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28.08.2018 14:57    Comments: 0    Categories: Weekly Parashah      Tags: torah  shabbat  parasha  devarim  ki tavo  

To Know or Not to Know

"Knowing" figures repeatedly in Deuteronomy as the basis for Moses' demand of the Israelites that they have faith in the Lord Who took them out of Egypt.  This knowing goes beyond merely acknowledging intellectually; it includes internalizing and accepting.  For the Hebrew root y-d-` (= to know) pertains both to the intellect and the heart, insofar as it is used to describe the special relations between the Lord and His people, on one hand, and the intimate bond between husband and wife, on the other.[1]

This is evident in Deuteronomy 4:39:

Know therefore this day and take to heart that the Lord alone is G-d in heaven above and on earth below; there is no other.[2]

Similarly, Deuteronomy 8:5:

Know with your heart that the Lord your G-d disciplines you just as a man disciplines his son.

For, as Deuteronomy 8:3 states,

He subjected you to the hardship of hunger and then gave you manna to eat, which neither you nor your fathers had ever known, in order that you should know that man does not live on bread alone, but that man may live on anything that the Lord decrees.

Thus, even when knowing is not explicitly associated with the heart, it involves the demand for profound recognition:  both when it comes to believing utterly that "only the Lord your G-d is G-d, the steadfast G-d who keeps His covenant faithfully to the thousandth generation of those who Love Him and keep His commandments" (Deut. 7:9), and when it comes to trusting implicitly that the Lord will subdue the nations the people will encounter,[3] as well as being aware that inheriting the land is not a function of the Israelites' righteousness but of the wickedness of the other nations,[4] and certainly having experienced the miracles wrought for the people[5]—as the basis for all obligation to obey the Lord.

It follows from this that absence of such knowing is not only an intellectual deficiency but also an emotional one.  This makes clear the fault that Moses found when he admonished the people:  "…and curse[d are you], if you do not obey the commandments of the Lord your G‑d, but turn away from the path that I enjoin upon you this day and follow other gods, whom you have not known" (Deut. 11:28).  An apt explanation is given by Ha-Ktav ve-ha-Kabbalah:[6]

This can more appropriately be interpreted from the usages, "I do not know the Lord" (Ex. 5:2), "know with your heart" (Deut. 8:5), "know the G-d of your father" (I Chron. 28:9)—which reflect a matter of willingly consenting and choosing Him.  "Which you have not known" refers to those that it would not be suitable to know or to choose, on account of their lack of might and ability to help and deliver.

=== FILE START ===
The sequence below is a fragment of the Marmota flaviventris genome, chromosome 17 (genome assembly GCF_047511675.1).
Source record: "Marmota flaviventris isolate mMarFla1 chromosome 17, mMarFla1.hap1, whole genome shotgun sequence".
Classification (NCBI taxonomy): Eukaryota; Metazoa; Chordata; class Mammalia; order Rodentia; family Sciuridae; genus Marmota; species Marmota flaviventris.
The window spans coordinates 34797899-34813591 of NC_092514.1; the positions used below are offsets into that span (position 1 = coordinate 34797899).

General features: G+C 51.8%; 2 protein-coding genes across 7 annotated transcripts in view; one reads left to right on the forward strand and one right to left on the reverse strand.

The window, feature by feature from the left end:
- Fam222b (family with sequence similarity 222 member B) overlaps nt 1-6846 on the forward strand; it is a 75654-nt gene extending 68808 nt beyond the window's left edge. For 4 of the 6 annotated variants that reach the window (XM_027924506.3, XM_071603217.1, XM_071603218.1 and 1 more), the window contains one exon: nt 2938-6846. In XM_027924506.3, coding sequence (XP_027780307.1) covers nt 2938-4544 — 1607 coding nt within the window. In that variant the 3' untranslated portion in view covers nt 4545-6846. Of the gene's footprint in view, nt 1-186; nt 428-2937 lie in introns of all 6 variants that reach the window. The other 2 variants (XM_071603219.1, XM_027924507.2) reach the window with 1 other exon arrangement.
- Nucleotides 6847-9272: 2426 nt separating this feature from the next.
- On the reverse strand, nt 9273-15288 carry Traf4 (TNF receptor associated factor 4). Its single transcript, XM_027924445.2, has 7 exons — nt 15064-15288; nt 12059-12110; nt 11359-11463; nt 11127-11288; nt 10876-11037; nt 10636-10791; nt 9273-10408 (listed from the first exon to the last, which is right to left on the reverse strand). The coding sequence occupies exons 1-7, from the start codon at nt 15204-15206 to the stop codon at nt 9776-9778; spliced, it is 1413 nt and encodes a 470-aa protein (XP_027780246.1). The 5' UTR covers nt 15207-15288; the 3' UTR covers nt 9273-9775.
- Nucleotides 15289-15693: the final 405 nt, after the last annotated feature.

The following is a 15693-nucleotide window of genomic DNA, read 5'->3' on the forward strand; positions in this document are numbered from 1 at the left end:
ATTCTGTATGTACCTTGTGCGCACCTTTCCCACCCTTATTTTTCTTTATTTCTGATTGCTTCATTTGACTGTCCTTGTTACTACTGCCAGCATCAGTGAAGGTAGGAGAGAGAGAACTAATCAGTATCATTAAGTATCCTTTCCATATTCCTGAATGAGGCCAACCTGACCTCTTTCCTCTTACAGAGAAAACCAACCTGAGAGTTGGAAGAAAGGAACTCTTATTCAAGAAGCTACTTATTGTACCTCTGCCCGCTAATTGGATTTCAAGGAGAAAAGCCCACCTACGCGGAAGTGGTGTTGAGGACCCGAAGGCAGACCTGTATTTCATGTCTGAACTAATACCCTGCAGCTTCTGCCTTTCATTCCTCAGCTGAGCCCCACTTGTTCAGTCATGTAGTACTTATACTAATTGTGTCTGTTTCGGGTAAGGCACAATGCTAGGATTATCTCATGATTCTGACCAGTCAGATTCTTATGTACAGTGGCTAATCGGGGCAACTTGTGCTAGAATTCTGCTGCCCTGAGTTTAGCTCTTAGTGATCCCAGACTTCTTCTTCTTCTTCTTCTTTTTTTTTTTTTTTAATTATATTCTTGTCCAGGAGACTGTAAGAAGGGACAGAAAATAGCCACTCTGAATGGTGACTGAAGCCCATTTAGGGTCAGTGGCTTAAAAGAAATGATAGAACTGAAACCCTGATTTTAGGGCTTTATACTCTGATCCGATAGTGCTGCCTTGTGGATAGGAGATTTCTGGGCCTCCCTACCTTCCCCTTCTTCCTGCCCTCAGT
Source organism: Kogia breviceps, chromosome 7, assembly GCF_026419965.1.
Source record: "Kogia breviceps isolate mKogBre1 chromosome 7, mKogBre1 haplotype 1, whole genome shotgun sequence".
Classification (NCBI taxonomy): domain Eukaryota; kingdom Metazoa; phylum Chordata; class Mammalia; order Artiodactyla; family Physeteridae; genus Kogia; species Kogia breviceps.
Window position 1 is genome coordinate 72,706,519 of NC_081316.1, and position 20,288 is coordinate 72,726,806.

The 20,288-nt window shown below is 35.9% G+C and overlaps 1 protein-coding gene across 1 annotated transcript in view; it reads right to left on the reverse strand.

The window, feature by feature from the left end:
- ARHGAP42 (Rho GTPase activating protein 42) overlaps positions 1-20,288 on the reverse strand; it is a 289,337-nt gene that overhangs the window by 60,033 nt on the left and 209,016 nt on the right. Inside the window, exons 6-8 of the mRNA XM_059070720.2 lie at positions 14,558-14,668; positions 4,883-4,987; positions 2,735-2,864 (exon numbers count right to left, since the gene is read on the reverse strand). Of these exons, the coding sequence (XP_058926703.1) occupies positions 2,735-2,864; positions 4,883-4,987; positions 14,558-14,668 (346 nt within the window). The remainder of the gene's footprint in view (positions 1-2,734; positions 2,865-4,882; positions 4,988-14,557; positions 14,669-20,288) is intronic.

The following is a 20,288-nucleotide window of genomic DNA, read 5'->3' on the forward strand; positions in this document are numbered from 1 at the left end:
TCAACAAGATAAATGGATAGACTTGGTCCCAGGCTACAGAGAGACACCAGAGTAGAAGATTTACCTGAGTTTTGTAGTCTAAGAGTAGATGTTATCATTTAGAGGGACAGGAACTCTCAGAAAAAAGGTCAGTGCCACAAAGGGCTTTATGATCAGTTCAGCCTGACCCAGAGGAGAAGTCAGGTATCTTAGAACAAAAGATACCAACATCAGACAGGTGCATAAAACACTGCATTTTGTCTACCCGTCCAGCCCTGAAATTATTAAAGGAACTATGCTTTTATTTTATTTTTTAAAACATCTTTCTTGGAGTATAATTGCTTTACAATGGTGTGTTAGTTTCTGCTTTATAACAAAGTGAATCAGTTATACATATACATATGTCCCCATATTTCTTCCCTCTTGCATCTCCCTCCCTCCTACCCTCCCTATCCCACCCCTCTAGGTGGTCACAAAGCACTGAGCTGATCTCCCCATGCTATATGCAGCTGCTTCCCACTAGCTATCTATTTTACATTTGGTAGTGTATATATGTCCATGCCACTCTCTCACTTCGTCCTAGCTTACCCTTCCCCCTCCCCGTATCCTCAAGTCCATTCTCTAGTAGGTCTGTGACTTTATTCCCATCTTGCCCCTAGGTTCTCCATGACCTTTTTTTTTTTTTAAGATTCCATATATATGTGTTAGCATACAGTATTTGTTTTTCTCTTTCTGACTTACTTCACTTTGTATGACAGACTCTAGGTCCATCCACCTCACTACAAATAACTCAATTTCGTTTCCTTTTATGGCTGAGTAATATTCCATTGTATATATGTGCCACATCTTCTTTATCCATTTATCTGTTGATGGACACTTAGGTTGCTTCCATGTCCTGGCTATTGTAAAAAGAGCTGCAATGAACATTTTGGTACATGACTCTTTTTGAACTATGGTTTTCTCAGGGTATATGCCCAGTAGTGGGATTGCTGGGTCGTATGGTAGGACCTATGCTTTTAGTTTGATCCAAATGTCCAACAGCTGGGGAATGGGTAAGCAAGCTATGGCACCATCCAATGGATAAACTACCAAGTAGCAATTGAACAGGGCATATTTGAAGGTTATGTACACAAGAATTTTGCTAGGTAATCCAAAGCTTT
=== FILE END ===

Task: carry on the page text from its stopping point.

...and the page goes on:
We may add that perhaps the sin lies mainly in not knowing rather than in worshipping other gods, for had there been spiritual devotion and identification with the pagan gods, then at least there might have been some justification for worshipping them.

Rabbi Samson Raphael Hirsch makes a direct association between the knowing which Moses required of the people and the not knowing of other gods.  However, he adds another dimension, also connected with knowing:  the G-d of Israel led the people with knowing and feeling, but pagan deities, the forces of nature, have no relationship towards those led by them:

"Whom you have not known" expresses the lack of rationality in pagan worship.  The Lord, the only G-d, revealed Himself and showed His relationship towards you, your fate and your deeds in a thousand ways.  What do you know about the conscious and deliberate [i.e.,knowing] leadership of any other force in nature or in the world?  What is known to you about His knowing dominion over you?

Another rebuke is added in Deuteronomy 13:7:  "If your brother, your own mother's son, or your son or daughter, or the wife of your bosom, or your closest friend entices you in secret, saying, 'Come let us worship other gods'—whom neither you nor your fathers have known." Rabbi Yossi of Galilee interprets this (Sifre Deuteronomy 87):

It is to Israel's disgrace that the other nations of the world do not abandon the heritage of their ancestors, yet Israel abandon what their ancestors have passed down to them and go worship pagan gods.[7]

With the greatness of the G-d of Israel being so certain, established by a prolonged series of experiences - beginning with the exodus from Egypt, and continuing with revelation at Mount Sinai and wandering in the wilderness - it is inconceivable that the Israelites should turn to other gods who have not proven themselves by doing anything for their sake. Therefore, there is no reason for them to find a place in their hearts.